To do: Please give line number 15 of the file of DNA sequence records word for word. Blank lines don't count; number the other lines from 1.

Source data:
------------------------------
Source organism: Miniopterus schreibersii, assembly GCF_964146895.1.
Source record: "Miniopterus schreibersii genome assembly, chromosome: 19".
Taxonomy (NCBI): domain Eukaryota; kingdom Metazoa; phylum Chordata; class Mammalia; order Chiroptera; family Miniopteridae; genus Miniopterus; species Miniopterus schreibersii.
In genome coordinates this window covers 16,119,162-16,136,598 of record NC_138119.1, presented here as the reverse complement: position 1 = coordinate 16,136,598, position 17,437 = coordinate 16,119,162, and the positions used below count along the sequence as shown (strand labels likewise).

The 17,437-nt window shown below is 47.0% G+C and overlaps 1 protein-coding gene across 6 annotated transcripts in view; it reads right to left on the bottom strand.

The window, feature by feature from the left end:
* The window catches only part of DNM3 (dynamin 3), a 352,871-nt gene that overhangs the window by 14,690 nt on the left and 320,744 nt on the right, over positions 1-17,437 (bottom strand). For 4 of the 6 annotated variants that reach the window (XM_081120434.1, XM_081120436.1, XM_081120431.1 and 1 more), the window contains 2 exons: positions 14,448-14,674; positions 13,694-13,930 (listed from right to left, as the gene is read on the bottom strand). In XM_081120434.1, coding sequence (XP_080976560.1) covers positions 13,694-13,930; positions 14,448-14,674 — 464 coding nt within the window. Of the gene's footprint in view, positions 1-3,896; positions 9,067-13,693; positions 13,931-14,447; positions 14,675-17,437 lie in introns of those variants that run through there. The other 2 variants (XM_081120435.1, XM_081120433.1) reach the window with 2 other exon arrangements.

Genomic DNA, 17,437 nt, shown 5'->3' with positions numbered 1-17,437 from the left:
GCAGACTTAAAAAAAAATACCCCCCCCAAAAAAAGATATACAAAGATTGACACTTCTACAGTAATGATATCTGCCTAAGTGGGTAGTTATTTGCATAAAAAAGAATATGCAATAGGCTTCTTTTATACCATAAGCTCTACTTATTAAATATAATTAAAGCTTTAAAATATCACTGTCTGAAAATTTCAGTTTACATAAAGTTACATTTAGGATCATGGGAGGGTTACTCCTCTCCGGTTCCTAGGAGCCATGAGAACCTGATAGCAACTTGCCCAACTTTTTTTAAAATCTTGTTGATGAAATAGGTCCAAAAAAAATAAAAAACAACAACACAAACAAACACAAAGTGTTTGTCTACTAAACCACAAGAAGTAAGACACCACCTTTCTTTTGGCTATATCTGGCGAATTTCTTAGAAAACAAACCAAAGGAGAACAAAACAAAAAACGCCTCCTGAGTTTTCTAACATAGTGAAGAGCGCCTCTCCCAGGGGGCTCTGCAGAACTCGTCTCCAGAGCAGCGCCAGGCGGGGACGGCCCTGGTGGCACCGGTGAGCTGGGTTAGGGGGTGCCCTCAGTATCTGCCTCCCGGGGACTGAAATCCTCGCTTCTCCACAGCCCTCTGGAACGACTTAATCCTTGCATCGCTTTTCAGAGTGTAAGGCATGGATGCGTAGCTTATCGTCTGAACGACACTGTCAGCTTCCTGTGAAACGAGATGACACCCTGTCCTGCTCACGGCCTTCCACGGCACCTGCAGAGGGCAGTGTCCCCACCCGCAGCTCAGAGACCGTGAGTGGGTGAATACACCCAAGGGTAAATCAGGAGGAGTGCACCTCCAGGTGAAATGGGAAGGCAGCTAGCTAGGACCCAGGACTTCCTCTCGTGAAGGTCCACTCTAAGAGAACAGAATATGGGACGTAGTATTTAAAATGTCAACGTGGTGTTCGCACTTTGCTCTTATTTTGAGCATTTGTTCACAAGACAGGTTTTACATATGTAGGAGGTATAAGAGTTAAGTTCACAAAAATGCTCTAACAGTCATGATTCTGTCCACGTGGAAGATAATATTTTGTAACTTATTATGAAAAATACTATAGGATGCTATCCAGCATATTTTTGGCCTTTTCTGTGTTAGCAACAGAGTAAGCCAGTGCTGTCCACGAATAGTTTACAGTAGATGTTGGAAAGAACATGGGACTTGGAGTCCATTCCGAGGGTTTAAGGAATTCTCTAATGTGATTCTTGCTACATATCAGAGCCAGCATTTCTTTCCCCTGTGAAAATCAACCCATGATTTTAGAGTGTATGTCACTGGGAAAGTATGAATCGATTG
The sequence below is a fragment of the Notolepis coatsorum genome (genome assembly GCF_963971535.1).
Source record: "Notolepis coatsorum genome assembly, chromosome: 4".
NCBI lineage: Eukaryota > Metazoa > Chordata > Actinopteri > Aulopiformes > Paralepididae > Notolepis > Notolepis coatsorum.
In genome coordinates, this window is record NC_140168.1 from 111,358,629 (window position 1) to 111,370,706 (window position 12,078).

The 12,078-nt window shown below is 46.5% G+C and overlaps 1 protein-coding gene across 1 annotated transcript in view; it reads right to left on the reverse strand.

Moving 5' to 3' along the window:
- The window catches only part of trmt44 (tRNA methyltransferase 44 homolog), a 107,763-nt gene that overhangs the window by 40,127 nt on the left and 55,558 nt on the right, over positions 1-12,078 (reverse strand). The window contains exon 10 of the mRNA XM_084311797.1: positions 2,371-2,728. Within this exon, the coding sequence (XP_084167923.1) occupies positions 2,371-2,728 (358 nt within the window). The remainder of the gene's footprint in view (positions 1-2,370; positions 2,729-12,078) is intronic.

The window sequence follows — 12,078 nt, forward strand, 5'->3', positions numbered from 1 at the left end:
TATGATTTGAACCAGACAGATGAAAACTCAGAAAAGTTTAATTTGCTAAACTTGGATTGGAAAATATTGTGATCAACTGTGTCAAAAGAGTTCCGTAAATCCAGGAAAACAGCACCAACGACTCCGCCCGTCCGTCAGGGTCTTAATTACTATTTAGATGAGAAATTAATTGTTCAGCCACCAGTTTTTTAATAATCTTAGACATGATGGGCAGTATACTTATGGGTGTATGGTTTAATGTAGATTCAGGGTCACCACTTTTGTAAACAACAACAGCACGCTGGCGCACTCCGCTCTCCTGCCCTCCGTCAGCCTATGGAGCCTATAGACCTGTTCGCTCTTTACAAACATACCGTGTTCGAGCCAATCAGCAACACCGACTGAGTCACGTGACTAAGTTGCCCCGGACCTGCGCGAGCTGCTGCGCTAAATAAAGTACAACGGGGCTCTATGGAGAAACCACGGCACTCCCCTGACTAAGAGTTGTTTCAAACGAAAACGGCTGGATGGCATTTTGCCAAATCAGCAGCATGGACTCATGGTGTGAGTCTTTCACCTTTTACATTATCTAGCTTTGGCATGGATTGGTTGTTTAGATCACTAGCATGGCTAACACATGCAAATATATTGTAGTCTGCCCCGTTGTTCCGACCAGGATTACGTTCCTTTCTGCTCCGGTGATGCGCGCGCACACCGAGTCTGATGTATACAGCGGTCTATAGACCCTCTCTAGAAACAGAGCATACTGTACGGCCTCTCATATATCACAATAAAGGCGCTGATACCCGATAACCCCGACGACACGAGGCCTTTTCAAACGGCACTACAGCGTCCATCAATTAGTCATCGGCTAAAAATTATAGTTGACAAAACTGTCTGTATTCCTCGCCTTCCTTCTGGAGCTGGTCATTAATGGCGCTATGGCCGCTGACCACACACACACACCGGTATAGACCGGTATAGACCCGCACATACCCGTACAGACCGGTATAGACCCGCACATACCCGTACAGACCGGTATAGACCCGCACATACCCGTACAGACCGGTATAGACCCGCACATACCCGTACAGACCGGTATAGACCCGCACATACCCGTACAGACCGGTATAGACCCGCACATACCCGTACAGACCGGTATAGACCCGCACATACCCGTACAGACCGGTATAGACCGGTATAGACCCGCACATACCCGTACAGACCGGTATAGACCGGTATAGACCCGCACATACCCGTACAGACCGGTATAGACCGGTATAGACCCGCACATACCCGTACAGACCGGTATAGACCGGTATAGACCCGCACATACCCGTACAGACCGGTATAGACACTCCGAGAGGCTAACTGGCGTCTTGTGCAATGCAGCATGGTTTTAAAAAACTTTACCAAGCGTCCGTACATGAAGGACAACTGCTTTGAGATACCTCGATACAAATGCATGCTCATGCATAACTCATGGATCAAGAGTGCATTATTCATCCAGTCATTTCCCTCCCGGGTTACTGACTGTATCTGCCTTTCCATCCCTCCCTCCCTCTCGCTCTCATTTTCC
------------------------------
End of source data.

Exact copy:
Moving 5' to 3' along the window: